Wednesday, November 22, 2006

North Idaho News Media

Well, very interesting news has come my way…. For all of you who might be considering a move to north Idaho, I especially want to invite anyone from the independent news media. We definitely need you up here!

First, a background on local newspapers, all owned by the Hagadone Corp. (you know, the owner of the Coeur d’Alene Resort and Republican extraordinaire):
Several days before the election, the Bonner County Daily Bee published a COMPLETELY MADE-UP STORY about a local candidate, Steve Elgar. It seems that the story said that Elgar hadn’t really committed any campaign illegalities in spite of “blogs” reporting that he did. Guess what – NO SUCH BLOGS EVER EXISTED! The publisher, ever in the good graces of the Hagadone Corp., made the story up! He made it up, and then convinced a reporter to write about it! I spoke to both of them and they couldn’t even get their stories straight! And that’s just a tip of the iceberg for Hagadone media operations. This is just one of many examples of how completely Republican our news media is in north Idaho.

Now, the latest story! The most recent editor of the Bonners Ferry Herald, Robert James, was fired! According to Huckleberries Online (the north Idaho reporting for the Spokesman-Review), he was fired for endorsing Democratic candidate Jerry Brady for Governor of Idaho! Don’t you just love partisan news reporting…..

I genuinely feel sorry for the guy. I wasn’t thrilled with his editing – he frequently did not publish any LTEs from Democrats. But he did write several good articles and opinions about the Democrats, a real change from the past 20+ years. Now it seems that his editorial opinion on Jerry Brady was just too much for Hagadone et al, and the poor man and his family, who moved from Colorado to north Idaho for this job, just had their Thanksgiving ruined and may soon be parting for a less vindictive community.

Hey, I’ve been there, my name on the front page, a slam from the mayor (oh my god), and the whole bit. Not all Republicans are rotten apples, but in north Idaho they certainly seem to be arrogant about how rotten they smell….. Well, if the latest election results are indicative of anything, many people would now like to see a BLUE IDAHO! And it will happen!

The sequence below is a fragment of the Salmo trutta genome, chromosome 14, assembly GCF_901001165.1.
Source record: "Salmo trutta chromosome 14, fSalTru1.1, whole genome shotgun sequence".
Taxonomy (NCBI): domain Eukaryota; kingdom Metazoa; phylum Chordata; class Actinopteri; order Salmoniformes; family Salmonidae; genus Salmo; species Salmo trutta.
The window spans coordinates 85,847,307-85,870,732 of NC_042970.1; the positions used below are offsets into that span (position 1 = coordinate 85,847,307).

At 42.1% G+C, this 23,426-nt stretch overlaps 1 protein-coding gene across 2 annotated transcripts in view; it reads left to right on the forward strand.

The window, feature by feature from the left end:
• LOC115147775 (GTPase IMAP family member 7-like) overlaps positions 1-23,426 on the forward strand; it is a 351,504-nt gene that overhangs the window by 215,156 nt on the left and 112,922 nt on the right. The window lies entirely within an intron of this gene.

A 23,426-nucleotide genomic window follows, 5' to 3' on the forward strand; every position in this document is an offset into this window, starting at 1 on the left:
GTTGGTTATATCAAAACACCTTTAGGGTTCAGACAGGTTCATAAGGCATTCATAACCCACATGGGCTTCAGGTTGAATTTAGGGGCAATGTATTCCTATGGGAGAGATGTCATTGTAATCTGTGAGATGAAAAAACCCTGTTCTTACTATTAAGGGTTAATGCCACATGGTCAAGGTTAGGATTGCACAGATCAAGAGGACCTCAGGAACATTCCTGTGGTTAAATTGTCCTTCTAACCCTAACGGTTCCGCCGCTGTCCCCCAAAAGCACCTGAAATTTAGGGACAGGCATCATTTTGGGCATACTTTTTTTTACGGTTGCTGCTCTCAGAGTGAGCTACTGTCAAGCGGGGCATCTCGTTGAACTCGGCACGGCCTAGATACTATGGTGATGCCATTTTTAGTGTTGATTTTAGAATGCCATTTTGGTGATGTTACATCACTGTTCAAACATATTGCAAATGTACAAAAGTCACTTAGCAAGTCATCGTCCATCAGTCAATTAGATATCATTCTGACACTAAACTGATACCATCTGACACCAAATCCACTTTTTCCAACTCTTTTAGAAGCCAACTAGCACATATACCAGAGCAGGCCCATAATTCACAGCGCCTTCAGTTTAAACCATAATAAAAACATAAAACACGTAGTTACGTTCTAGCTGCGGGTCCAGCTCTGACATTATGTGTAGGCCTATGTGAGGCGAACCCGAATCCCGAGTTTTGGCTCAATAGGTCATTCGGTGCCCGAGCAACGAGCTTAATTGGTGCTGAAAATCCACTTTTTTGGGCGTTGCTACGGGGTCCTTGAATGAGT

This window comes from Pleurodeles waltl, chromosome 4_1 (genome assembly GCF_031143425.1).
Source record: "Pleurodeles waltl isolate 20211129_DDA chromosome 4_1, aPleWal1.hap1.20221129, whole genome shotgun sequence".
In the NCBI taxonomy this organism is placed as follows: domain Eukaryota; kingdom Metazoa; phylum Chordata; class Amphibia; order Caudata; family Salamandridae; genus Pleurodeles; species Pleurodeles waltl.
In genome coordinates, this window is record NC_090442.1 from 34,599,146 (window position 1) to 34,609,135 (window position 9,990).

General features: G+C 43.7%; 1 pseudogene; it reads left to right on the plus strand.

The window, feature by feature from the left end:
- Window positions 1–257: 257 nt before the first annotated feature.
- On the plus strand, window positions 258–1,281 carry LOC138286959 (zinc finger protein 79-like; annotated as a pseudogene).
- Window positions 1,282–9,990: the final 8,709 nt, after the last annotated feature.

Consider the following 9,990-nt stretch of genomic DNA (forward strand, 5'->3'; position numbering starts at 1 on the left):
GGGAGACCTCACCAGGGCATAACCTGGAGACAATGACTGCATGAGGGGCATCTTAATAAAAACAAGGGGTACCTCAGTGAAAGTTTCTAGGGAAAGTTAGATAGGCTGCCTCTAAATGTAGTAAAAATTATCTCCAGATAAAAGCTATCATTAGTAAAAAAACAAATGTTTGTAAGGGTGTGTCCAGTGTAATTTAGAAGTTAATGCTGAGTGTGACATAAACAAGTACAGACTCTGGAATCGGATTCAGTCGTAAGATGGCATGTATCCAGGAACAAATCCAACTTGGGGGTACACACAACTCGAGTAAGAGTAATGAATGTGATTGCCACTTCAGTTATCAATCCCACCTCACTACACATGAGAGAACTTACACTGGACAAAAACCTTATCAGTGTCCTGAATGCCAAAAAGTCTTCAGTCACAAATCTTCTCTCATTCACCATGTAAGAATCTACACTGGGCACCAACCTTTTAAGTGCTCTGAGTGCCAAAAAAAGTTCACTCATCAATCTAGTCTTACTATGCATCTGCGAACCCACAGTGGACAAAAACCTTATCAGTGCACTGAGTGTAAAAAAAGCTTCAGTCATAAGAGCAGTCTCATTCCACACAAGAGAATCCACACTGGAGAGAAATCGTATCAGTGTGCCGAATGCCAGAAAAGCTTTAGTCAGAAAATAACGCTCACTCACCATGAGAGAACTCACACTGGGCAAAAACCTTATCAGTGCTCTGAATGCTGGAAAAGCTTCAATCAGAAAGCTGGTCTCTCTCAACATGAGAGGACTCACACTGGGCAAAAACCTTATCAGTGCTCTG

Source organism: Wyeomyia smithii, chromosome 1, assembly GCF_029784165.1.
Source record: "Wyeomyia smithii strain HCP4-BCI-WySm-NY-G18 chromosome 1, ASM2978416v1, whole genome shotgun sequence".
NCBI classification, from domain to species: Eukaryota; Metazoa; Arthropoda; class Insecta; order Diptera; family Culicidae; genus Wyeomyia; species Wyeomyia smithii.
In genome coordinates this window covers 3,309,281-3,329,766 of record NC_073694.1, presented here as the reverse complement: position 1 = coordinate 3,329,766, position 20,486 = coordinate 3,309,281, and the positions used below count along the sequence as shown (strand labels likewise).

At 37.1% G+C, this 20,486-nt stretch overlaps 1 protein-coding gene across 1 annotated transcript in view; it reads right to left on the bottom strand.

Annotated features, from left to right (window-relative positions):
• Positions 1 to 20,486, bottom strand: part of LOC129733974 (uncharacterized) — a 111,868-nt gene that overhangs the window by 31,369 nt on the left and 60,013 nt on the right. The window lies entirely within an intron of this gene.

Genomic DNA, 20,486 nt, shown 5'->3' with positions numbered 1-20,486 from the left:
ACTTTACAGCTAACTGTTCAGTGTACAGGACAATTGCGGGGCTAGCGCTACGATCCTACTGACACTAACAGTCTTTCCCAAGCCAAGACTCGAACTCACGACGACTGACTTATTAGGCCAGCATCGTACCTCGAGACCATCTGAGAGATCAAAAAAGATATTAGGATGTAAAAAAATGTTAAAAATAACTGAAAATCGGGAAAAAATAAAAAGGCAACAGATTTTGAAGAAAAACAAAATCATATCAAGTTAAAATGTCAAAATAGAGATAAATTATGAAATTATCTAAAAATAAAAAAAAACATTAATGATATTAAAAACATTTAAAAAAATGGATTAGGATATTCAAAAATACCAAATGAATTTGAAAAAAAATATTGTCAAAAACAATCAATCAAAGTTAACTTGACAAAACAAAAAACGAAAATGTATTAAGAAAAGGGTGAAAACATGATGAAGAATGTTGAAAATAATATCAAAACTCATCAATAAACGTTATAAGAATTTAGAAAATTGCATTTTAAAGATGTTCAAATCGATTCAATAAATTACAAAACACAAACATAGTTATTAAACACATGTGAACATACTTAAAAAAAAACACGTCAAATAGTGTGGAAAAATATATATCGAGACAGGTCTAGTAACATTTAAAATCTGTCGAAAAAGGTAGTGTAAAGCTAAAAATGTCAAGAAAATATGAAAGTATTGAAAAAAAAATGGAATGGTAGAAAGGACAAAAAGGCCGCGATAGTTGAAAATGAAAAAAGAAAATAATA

So independent media, WE NEED YOU HERE!

Tuesday, November 21, 2006

Democratic Working Class Activists

Yesterday was Monday lunch, and I served up a bounty from north Idaho. We started with an Italian style pork and cabbage risotto. Pork, of course, from the pig my friend, Elizabeth, raised for me. Cabbage and onions from my friend, Marcia’s, garden. Rosemary and tomato passata were from my garden. Rice, unfortunately, came from California. The salad, I call it an Astoria Salad, but it’s just a Waldorf Salad made from my Bosc pears, local hazelnuts, toasted of course, and Marcia’s celery, but again, mayo and walnut oil from elsewhere. The rolls are my usual every week Italian style roll. And dessert was a Bosc pear pie, on homemade buttery crust, with a toasted hazelnut crumb topping, following Mario Batali’s suggestion that what’s in one dish gets echoed in another.

Well, lunch was wonderful, but the online headlines from Seymour Hersh are another story. Indeed, instead of something positive and good, we’re talking full-boat negative psycho. How could Cheney and Bush still plan on going to war with Iran, even though the CIA says there’s no evidence that puts Iran close to being able to make a bomb. These guys are psycho. They make up their own stories, believe or pretend to believe them, and then do whatever they want to do. I used to wonder why people believed these guys, but then I realized that the media just caters to their psychoses. We’re lucky at the moment that we have an alternative, internet media, but it certainly makes it difficult to convince the general public, at least the general public in north Idaho, that their media is just one of the major corporations that are trying to run most of the world right now. It’s the old story of money vs. the working masses.